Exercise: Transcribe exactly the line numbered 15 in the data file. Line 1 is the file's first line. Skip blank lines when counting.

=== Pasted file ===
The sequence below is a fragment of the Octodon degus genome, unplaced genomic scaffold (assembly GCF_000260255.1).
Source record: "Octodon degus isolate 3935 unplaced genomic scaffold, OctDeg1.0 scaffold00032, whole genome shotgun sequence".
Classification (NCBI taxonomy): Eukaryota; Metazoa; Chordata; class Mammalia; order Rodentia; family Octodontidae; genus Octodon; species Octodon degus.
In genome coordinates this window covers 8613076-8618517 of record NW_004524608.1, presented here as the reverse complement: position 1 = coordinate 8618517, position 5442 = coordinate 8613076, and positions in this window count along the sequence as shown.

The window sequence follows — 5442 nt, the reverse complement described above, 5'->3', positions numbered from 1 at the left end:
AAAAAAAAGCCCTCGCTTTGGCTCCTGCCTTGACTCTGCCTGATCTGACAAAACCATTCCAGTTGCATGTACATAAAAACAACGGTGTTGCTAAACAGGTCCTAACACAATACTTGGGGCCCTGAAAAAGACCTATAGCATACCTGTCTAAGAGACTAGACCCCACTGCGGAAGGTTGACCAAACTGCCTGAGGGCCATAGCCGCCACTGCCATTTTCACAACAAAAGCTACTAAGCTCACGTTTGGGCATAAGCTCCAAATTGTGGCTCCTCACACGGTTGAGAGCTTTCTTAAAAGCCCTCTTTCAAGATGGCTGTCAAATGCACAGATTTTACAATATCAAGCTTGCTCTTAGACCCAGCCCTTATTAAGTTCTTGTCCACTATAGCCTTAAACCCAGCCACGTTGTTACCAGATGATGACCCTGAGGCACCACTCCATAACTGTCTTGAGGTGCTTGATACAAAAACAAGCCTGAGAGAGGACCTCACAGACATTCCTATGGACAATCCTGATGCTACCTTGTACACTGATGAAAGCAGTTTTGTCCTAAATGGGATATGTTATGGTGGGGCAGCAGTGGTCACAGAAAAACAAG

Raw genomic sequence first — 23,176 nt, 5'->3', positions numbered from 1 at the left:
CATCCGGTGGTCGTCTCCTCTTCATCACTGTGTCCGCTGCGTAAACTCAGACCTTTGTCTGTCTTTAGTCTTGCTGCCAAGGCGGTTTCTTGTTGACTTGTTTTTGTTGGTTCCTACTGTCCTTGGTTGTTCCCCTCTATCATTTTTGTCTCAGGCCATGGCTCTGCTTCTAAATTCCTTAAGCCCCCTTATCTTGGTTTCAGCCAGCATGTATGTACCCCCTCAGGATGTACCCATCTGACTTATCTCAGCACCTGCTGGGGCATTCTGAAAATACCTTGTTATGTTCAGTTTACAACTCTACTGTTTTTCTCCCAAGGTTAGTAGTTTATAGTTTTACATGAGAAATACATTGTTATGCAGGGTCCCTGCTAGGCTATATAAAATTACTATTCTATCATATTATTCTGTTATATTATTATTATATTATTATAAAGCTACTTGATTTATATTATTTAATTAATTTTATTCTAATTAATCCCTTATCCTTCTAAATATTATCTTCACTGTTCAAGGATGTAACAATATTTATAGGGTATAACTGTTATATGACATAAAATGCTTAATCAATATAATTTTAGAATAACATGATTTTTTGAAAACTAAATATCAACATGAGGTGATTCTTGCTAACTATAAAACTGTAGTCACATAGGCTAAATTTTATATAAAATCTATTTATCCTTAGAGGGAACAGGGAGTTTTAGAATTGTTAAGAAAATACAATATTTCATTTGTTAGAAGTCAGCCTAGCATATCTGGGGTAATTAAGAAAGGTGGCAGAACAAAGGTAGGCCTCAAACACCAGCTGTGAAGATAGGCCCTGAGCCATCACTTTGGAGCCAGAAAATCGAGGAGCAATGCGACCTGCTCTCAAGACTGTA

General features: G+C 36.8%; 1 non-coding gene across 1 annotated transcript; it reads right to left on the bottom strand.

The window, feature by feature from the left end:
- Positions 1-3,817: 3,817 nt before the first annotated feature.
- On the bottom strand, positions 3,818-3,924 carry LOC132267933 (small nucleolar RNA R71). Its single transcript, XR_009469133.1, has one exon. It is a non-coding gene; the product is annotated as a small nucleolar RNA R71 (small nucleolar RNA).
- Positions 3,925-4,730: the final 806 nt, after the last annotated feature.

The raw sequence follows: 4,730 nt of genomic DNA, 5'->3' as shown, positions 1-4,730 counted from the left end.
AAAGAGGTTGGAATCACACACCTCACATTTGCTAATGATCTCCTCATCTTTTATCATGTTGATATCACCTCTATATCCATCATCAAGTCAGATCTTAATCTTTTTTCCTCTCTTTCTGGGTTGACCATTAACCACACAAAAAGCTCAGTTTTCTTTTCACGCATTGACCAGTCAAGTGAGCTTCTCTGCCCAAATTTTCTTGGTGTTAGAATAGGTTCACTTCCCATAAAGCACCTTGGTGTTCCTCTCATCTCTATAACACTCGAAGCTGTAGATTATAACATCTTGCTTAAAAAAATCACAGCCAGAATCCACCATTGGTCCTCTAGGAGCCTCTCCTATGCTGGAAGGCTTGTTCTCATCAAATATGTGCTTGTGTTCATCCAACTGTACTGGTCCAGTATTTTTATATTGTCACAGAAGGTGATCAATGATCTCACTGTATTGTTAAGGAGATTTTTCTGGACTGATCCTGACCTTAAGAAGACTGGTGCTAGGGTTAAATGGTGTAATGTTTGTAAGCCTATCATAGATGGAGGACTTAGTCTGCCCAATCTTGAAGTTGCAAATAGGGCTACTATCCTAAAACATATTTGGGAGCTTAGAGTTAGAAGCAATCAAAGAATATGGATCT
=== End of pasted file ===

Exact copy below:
AAAGAGGTTGGAATCACACACCTCACATTTGCTAATGATCTCCTCATCTTTTATCATGTTGATATCACCTCTATATCCATCATCAAGTCAGATCTTAATCTTTTTTCCTCTCTTTCTGGGTTGACCATTAACCACACAAAAAGCTCAGTTTTCTTTTCACGCATTGACCAGTCAAGTGAGCTTCTCTGCCCAAATTTTCTTGGTGTTAGAATAGGTTCACTTCCCATAAAGCACCTTGGTGTTCCTCTCATCTCTATAACACTCGAAGCTGTAGATTATAACATCTTGCTTAAAAAAATCACAGCCAGAATCCACCATTGGTCCTCTAGGAGCCTCTCCTATGCTGGAAGGCTTGTTCTCATCAAATATGTGCTTGTGTTCATCCAACTGTACTGGTCCAGTATTTTTATATTGTCACAGAAGGTGATCAATGATCTCACTGTATTGTTAAGGAGATTTTTCTGGACTGATCCTGACCTTAAGAAGACTGGTGCTAGGGTTAAATGGTGTAATGTTTGTAAGCCTATCATAGATGGAGGACTTAGTCTGCCCAATCTTGAAGTTGCAAATAGGGCTACTATCCTAAAACATATTTGGGAGCTTAGAGTTAGAAGCAATCAAAGAATATGGATCT